Who are you? Who am I? We answer this question all the time. We answer when we introduce ourselves for the first time: “I am a mechanic, pastor, nurse, teacher…” We answer this question when we look in the mirror: “I am ugly, beautiful, fat, tall…” We answer this question when we look at our accomplishments: “I am amazing, a failure, improving, struggling…”
Society has tried to tell us we are what we do; this has long been the case in our culture where we introduce and evaluate our life based on the tasks we address during the work week. But, times are changing. Children and young adults are being taught by our society to identify themselves with their inner feelings, to discover their identity by what they like and feel instead of a task they accomplish.
This is intrinsically a healthy shift. Unfortunately, at the same time, our country is shifting away from God. In an effort to get away from unhealthy external identifications, people are turning toward unhealthy internal identifications.
The problem with identifying ourselves with our feelings and perceptions of the world is two-fold. First, our feelings are swayed dramatically by our environment, influences and mental health conditions of the moment. Second, God tells us our identity comes from Him and Him alone.
It is not always easy to find our identity in Christ. The influences are all around us and bombard our senses every moment of every day. It is “natural” for us to identify with things we can taste, smell, see, and otherwise experience. Our interaction with God, on the other hand, is often limited to a few hours a week or less. This isn’t a fair fight.
God is able to overcome these odds, but He asks for our participation. He calls us to turn away from the temptations of the material, physical world and see there is something bigger unfolding. He invites us to be in a more frequent relationship with Him through reading the Word, prayer and in Christian community. God gives us His Holy Law so we are able to recognize temptation and turn from it. If we are not utilizing these amazing gifts, is it really any wonder why we begin to identify and turn toward the world’s misconceptions?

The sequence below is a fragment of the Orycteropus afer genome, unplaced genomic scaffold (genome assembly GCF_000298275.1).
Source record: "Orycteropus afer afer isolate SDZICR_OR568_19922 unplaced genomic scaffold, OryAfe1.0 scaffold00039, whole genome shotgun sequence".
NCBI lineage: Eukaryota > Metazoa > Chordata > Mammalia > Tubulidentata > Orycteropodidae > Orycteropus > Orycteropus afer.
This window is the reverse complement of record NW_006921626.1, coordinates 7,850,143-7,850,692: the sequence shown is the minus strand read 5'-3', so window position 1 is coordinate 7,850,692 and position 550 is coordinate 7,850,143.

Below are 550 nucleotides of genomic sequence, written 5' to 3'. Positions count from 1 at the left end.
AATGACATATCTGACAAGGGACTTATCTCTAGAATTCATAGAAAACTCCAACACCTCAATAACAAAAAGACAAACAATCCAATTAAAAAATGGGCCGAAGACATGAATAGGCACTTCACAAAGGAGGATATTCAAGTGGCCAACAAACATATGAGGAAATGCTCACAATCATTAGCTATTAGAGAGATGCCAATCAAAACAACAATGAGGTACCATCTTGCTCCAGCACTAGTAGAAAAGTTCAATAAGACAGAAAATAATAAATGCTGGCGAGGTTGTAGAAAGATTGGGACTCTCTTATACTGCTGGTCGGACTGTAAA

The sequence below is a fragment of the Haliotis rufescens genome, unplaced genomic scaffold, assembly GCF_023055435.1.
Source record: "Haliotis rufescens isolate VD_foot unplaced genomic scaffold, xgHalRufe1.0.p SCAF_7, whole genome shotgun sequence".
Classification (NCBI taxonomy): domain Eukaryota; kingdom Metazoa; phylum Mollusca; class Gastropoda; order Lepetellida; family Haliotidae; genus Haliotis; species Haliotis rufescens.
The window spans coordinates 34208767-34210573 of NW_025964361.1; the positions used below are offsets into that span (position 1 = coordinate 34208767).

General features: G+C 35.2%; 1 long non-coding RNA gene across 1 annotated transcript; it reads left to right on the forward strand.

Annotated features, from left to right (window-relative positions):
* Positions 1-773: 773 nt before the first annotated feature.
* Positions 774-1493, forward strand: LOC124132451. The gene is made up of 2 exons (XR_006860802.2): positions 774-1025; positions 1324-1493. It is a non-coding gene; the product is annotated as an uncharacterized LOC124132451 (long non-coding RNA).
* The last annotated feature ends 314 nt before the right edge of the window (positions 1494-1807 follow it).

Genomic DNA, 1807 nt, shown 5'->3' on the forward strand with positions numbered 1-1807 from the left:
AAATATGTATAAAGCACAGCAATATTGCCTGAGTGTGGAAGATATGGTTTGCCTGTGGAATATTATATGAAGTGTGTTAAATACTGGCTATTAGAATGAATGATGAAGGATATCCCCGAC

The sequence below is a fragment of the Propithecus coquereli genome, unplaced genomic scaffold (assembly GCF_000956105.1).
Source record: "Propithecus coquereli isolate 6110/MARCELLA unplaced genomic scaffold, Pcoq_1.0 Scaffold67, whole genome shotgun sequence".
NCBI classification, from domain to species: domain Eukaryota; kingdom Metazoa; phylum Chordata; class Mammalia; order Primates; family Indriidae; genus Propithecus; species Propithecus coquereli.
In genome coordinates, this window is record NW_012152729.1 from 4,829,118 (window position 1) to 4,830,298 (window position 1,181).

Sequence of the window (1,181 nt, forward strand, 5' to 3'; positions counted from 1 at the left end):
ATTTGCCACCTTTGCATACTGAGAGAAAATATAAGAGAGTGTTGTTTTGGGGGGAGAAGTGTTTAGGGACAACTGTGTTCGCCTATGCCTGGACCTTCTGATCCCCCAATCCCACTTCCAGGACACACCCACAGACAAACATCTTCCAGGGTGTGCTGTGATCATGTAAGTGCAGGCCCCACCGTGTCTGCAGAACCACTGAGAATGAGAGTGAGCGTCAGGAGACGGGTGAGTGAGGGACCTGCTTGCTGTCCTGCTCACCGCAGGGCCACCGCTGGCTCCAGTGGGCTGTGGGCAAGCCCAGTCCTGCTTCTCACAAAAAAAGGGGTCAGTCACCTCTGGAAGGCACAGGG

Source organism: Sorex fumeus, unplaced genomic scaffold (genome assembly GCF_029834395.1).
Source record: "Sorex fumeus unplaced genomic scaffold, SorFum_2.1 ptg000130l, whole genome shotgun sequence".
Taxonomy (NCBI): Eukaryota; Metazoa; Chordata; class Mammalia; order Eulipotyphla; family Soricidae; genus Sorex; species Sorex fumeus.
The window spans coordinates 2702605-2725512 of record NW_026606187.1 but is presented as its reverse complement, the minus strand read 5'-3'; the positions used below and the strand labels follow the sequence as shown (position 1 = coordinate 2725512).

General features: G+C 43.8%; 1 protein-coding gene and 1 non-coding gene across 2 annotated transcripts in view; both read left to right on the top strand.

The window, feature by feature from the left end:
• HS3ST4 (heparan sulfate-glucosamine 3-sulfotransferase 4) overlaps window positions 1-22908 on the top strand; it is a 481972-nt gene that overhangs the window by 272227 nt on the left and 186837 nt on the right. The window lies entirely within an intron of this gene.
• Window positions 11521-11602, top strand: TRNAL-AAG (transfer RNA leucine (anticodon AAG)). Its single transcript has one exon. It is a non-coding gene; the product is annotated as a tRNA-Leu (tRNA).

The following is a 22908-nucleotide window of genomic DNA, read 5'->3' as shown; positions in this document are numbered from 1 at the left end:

It is heartbreaking when people we love, and especially our children/grandchildren, get enticed by the ways of the world. It shouldn’t, however, be surprising or hopeless. By the power of the Holy Spirit, God calls, gathers and enlightens His people. He won’t turn His back on us. He continues to invite us into a full identity in Him.
When our loved ones turn away from God and turn toward the world, it is often because they don’t “feel” God’s presence in their lives. We can’t control how people feel, but we can fulfill our identity in Christ. Our identity as believers is to be IN Christ, and in so doing, BE Christ to one another. If we can spend less time telling others how to do what God wants and spend more time being who God made us to be, the impact will be undeniable and people will be drawn to our Father in Heaven.
Jesus was typically more compassionate with an unbeliever than He was with the believers (the Church at the time). This doesn’t always seem fair, but it isn’t intended to be. As believers we have the greatest gift anyone could ever receive: a relationship with the Almighty Creator and eternal life in Christ! With these amazing gifts comes both blessing and responsibility. We are called to love others as we have first been loved in Christ: sacrificial, overcoming, truth-living love. This is our identity. It is who we are.
“So Jesus said to the Jews who had believed Him, “If you abide in My Word, you are truly My disciples, and you will know the truth, and the truth will set you free.” John 8:31-32
Pastor Erik Gauss